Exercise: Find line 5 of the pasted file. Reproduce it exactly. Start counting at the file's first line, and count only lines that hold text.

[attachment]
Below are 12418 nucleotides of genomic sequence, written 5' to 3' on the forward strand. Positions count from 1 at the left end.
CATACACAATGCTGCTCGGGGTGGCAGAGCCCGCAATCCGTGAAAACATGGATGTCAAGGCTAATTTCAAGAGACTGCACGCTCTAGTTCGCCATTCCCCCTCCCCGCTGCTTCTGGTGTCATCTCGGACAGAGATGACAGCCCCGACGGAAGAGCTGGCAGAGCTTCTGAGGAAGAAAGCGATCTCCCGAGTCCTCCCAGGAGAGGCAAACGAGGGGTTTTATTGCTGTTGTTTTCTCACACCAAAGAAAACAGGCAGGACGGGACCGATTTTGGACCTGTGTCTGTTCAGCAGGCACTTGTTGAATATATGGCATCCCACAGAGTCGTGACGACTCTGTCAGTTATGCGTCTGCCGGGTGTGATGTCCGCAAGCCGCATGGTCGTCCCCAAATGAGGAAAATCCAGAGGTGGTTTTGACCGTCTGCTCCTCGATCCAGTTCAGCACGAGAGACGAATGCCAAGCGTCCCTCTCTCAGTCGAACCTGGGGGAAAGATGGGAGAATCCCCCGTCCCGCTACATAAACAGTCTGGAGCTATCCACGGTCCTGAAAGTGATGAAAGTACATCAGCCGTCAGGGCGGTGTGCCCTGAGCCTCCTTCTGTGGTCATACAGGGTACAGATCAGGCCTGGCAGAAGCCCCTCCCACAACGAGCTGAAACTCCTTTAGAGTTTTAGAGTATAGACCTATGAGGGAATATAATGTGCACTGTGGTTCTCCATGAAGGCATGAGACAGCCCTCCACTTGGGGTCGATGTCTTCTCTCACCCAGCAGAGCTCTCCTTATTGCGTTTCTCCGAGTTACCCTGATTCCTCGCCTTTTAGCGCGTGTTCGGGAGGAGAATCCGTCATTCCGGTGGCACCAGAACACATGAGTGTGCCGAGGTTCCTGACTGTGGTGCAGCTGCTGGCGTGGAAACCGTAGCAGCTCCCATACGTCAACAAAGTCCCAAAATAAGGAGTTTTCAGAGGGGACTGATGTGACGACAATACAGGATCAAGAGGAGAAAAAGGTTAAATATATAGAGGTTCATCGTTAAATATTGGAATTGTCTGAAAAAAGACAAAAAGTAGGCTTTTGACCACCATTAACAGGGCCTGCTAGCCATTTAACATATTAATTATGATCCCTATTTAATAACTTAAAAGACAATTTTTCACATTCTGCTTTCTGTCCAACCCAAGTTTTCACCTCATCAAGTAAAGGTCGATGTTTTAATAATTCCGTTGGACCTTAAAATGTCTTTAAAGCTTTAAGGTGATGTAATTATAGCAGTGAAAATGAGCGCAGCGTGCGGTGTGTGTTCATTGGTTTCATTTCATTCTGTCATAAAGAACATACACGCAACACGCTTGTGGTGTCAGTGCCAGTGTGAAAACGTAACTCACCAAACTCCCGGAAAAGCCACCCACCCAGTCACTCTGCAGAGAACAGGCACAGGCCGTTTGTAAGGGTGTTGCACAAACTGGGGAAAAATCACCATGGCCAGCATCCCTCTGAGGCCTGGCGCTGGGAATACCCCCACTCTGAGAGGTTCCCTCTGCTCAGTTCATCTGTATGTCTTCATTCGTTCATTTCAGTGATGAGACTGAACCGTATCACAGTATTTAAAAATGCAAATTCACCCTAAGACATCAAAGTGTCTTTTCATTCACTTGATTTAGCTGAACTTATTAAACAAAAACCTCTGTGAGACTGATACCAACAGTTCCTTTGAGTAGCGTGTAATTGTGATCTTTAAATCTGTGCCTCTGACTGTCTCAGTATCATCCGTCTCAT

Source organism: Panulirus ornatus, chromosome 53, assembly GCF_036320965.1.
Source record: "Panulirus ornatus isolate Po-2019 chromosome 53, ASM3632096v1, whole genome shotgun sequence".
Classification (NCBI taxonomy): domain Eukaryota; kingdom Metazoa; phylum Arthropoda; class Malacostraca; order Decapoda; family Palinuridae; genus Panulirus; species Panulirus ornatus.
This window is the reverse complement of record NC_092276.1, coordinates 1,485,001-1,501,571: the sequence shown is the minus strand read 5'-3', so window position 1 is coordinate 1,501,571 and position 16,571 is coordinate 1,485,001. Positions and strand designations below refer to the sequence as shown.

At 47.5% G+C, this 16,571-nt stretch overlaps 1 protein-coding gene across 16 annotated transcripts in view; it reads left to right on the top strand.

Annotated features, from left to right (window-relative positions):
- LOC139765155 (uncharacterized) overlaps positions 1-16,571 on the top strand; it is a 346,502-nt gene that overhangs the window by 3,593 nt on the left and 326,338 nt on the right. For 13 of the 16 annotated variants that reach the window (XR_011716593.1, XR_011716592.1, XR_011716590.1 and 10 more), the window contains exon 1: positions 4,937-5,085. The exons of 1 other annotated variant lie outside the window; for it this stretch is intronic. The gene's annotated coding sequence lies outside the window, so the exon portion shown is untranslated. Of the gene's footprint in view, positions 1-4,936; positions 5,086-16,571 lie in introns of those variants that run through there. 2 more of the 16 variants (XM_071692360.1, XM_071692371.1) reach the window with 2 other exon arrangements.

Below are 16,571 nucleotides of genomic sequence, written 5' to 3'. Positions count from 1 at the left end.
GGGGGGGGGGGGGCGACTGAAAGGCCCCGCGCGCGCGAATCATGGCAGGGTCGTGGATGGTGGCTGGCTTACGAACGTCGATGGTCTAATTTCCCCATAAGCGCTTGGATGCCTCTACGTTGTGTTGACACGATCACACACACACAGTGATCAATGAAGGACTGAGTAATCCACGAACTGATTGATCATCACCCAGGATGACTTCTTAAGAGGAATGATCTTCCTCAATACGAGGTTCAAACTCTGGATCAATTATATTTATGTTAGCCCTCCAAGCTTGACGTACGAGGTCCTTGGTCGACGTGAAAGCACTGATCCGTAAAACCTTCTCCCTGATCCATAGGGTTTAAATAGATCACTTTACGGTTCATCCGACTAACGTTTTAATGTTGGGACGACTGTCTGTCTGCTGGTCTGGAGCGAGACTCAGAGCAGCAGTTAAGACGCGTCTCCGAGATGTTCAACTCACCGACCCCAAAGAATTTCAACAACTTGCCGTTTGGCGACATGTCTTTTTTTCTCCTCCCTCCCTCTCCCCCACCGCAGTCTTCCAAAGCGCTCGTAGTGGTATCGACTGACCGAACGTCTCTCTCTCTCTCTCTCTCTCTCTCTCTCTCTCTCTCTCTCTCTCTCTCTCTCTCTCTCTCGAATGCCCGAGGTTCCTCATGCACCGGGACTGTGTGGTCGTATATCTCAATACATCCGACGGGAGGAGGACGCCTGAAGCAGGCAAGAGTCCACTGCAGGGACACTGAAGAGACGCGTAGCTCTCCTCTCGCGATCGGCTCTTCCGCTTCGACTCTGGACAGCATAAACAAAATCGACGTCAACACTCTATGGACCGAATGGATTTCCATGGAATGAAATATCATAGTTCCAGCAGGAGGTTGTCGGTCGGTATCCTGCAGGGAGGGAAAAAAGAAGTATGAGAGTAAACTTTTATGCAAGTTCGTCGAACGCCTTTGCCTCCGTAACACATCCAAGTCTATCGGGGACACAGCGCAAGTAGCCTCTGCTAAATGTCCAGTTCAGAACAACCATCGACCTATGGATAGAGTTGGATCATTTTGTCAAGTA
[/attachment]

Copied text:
Classification (NCBI taxonomy): domain Eukaryota; kingdom Metazoa; phylum Arthropoda; class Malacostraca; order Decapoda; family Palinuridae; genus Panulirus; species Panulirus ornatus.